A beautiful and poignant book about working your way through grief with the help of both friends and near-strangers. I liked the idea of a knitting therapy group, even if I was somewhat appalled that nobody pushed Mary to get some 'real' counselling.

Just like other books about knitting clubs, it made me want to join one myself ;)
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Title: Rainbow Valley
Author: L.M. Montgomery
Genre: Classic
Rating: 3.5/5
# pages: 225
Date read: May, 2011

Anne Shirley is grown up, has married her beloved Gilbert and now is the mother of six mischievous children.

These boys and girls discover a special place all their own, but they never dream of what will happen when the strangest family moves into an old nearby mansion. The Meredith clan is two boys and two girls, with minister father but no mother -- and a runaway girl named Mary Vance. Soon the Meredith kids join Anne's children in their private hideout to carry out their plans to save Mary from the orphanage, to help the lonely minister find happiness, and to keep a pet rooster from the soup pot. There's always an adventure brewing in the sun-dappled world of Rainbow Valley.

I think it's a bit of a misnomer to call this an "Anne"-book. She plays a very small part in it, and her kids only a tiny bit bigger. Instead, the main characters are the Meredith-children. It's still a charming book, and I still hugely enjoyed it - but I did miss Anne.

Having read LMM's journals, I find it interesting that LMM seems to portray love in a somewhat more cynical light in her later books - as shown by the promise of Ellen and Rosemary West here.
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Title: No One Cares What You Had for Lunch: 100 Ideas for Your Blog
Author: Margaret Mason
Genre: Non-fiction
Rating: 2/5
# pages: 144
Date read: May 2011

Tired of filling up your blog with boring posts? Take the next step and get inspired to create something unique. Author Margaret Mason shows you the way with this fun collection of inspirational ideas for your blog. Nobody Cares What You Had for Lunch: 100 Ideas for Your Blog is a unique idea-book for bloggers seeking fun, creative inspiration. Margaret gives writers the prompts they need to describe, imagine, investigate and generate clever posts.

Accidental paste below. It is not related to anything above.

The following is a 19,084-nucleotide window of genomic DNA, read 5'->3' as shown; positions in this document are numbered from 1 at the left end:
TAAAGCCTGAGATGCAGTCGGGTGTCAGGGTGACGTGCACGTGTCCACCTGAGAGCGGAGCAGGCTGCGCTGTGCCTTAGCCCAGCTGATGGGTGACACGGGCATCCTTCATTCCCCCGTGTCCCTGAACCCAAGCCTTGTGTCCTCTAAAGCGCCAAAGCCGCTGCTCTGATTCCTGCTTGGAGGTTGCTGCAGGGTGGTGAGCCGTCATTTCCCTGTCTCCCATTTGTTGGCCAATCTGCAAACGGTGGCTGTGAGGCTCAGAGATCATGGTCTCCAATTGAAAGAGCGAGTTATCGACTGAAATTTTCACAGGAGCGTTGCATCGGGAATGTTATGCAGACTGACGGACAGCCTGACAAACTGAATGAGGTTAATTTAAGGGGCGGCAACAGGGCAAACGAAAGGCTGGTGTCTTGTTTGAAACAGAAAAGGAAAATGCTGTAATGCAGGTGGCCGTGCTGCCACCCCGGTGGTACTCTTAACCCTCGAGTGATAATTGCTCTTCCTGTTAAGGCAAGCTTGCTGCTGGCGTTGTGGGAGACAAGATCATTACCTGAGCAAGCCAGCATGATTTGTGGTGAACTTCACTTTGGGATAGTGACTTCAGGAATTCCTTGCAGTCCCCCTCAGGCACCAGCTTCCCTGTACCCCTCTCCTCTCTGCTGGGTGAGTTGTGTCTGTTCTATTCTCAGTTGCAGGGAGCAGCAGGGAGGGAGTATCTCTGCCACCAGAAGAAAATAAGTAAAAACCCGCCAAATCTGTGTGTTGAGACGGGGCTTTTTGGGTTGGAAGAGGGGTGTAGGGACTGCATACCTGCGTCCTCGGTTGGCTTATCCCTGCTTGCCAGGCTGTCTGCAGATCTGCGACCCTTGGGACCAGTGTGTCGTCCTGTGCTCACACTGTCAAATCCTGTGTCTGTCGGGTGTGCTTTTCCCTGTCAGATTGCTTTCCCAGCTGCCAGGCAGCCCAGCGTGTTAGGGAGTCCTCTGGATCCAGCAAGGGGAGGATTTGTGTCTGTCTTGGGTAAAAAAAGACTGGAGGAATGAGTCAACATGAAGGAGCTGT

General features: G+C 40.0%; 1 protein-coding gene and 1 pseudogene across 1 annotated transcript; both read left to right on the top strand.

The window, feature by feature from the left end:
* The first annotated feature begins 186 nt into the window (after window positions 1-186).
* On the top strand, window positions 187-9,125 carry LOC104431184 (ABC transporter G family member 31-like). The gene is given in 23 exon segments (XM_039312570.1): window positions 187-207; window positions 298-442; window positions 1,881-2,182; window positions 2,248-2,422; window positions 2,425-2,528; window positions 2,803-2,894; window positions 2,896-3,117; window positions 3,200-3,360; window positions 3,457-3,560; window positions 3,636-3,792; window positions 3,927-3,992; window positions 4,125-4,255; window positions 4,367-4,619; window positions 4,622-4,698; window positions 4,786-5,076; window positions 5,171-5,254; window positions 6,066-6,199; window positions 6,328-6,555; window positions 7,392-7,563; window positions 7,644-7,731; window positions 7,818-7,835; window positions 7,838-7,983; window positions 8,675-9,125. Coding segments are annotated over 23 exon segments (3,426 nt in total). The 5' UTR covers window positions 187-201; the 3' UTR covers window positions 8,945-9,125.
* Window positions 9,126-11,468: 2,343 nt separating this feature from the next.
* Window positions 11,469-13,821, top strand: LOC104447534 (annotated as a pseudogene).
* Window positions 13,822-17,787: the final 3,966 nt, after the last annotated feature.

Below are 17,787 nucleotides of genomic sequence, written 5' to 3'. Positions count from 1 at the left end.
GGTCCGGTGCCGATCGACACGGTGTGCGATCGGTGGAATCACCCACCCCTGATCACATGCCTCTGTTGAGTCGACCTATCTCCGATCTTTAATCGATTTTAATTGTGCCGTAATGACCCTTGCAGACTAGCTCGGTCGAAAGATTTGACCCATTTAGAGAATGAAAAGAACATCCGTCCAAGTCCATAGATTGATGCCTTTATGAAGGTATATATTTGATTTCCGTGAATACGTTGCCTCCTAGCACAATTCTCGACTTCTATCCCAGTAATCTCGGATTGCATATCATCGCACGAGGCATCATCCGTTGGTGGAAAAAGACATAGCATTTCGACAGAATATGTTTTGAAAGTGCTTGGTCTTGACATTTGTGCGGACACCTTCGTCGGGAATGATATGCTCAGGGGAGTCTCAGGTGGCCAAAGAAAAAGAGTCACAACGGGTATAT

Sample ideas include:
  • Writing a serial novel
  • Conducting unnecessary experiments
  • Creating your autobiography
  • Public eavesdropping


I'm always on the look-out for new blogging ideas, so was very intrigued when I read the title. Unfortunately, the book itself couldn't live up to my hopes, as it's really not very interesting. It's obviously aimed at new bloggers, as most of the author's ideas are well-known in the blogging community and not considered either spectacular or ground-breaking. And if it is aimed at new bloggers, most of the ideas are too meme'ish to interest a larger crowd.
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Title: Miss Pettigrew Lives for a Day
Author: Winifred Watson
Genre: Fiction
Rating: 4/5
# pages: Audiobook ~9hrs
Date read: May, 2011

Miss Pettigrew, an approaching-middle-age governess, was accustomed to a household of unruly English children. When her employment agency sends her to the wrong address, her life takes an unexpected turn. The alluring nightclub singer, Delysia LaFosse, becomes her new employer, and Miss Pettigrew encounters a kind of glamour that she had only met before at the movies. Over the course of a single day, both women are changed forever.

I only heard about this recently, so had somehow managed to trick myself into believing that it had only been written recently as well. Knowing that it was originally written in 1938 actually puts quite a different spin on it - for the better. I had wondered how historically accurate it was, but knowing that it was written at about the same time as it's supposed to take place would indicate that it is.

It's a charming story, if perhaps somewhat unbelievable that so many things could happen to a person in just one day. Made for a very entertaining listen though.